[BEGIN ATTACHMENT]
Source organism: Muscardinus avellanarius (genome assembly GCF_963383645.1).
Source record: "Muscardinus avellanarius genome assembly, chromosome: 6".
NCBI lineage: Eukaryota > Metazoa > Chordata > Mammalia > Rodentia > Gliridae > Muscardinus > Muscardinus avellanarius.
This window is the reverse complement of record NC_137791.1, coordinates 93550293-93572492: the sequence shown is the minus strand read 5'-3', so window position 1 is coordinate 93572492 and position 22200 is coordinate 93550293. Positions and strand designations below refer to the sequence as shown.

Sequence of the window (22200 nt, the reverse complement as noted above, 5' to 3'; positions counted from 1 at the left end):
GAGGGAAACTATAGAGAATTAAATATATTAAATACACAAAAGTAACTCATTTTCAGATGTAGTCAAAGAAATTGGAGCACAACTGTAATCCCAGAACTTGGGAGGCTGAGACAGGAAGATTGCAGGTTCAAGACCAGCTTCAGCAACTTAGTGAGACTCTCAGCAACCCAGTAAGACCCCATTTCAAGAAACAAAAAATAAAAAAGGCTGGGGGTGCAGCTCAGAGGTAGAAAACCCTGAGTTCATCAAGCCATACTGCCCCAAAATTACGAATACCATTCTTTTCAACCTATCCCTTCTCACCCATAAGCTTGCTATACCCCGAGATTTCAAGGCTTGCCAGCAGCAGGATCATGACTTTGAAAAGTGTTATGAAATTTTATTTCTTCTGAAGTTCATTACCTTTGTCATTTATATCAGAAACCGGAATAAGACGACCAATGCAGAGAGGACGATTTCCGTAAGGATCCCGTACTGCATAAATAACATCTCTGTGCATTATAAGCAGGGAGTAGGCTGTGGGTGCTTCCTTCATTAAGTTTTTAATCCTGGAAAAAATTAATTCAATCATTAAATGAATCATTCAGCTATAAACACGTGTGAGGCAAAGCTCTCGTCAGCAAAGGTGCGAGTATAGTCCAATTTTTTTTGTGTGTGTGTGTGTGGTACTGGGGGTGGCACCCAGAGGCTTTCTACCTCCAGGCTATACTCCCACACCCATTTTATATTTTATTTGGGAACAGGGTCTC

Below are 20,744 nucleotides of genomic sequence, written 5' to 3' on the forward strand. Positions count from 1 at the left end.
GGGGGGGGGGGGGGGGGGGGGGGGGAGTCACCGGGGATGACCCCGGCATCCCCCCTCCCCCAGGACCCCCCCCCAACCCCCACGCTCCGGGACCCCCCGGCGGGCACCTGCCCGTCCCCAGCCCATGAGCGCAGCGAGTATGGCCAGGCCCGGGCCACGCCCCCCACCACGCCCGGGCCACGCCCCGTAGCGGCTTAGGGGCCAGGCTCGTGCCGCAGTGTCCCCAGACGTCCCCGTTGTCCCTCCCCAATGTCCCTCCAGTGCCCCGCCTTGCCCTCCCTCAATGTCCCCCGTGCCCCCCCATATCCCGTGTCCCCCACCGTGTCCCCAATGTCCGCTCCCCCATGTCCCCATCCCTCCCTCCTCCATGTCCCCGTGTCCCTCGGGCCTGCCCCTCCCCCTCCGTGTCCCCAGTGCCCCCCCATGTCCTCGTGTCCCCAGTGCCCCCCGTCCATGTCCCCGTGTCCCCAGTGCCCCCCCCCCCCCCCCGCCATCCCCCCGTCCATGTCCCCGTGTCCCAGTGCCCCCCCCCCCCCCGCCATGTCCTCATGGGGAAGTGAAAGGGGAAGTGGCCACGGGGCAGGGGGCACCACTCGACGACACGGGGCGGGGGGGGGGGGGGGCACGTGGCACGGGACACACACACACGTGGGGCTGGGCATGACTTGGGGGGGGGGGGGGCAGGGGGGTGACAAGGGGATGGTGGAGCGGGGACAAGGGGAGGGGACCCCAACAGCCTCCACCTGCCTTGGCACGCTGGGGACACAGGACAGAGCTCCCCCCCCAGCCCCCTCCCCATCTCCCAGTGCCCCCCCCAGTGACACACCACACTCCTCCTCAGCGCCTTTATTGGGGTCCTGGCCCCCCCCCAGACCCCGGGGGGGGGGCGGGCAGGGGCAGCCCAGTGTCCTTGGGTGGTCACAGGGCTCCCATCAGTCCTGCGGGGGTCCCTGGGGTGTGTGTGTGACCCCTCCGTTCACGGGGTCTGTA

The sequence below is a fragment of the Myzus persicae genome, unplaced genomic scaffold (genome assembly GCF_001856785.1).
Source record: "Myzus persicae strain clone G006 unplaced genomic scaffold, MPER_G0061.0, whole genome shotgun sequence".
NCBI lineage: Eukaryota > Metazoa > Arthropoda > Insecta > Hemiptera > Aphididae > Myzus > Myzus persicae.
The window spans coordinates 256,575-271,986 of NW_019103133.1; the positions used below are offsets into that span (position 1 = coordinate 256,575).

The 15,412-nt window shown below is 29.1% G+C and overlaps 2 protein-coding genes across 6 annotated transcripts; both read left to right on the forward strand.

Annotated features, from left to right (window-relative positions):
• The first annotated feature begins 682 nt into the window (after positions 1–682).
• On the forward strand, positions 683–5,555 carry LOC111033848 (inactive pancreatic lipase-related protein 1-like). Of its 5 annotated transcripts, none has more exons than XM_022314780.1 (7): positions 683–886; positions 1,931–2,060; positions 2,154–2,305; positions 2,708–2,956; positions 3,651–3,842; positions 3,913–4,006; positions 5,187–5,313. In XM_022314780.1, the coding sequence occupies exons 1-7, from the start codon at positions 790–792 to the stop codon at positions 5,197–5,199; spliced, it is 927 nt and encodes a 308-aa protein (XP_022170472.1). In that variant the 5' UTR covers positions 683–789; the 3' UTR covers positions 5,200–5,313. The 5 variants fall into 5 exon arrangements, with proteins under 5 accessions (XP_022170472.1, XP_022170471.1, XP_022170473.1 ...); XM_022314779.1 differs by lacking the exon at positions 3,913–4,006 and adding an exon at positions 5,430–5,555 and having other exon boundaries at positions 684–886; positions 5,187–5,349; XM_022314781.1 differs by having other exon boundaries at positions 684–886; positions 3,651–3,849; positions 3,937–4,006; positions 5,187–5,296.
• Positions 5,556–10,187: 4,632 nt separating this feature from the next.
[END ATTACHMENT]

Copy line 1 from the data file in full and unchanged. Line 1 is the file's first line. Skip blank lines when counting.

Source organism: Muscardinus avellanarius (genome assembly GCF_963383645.1).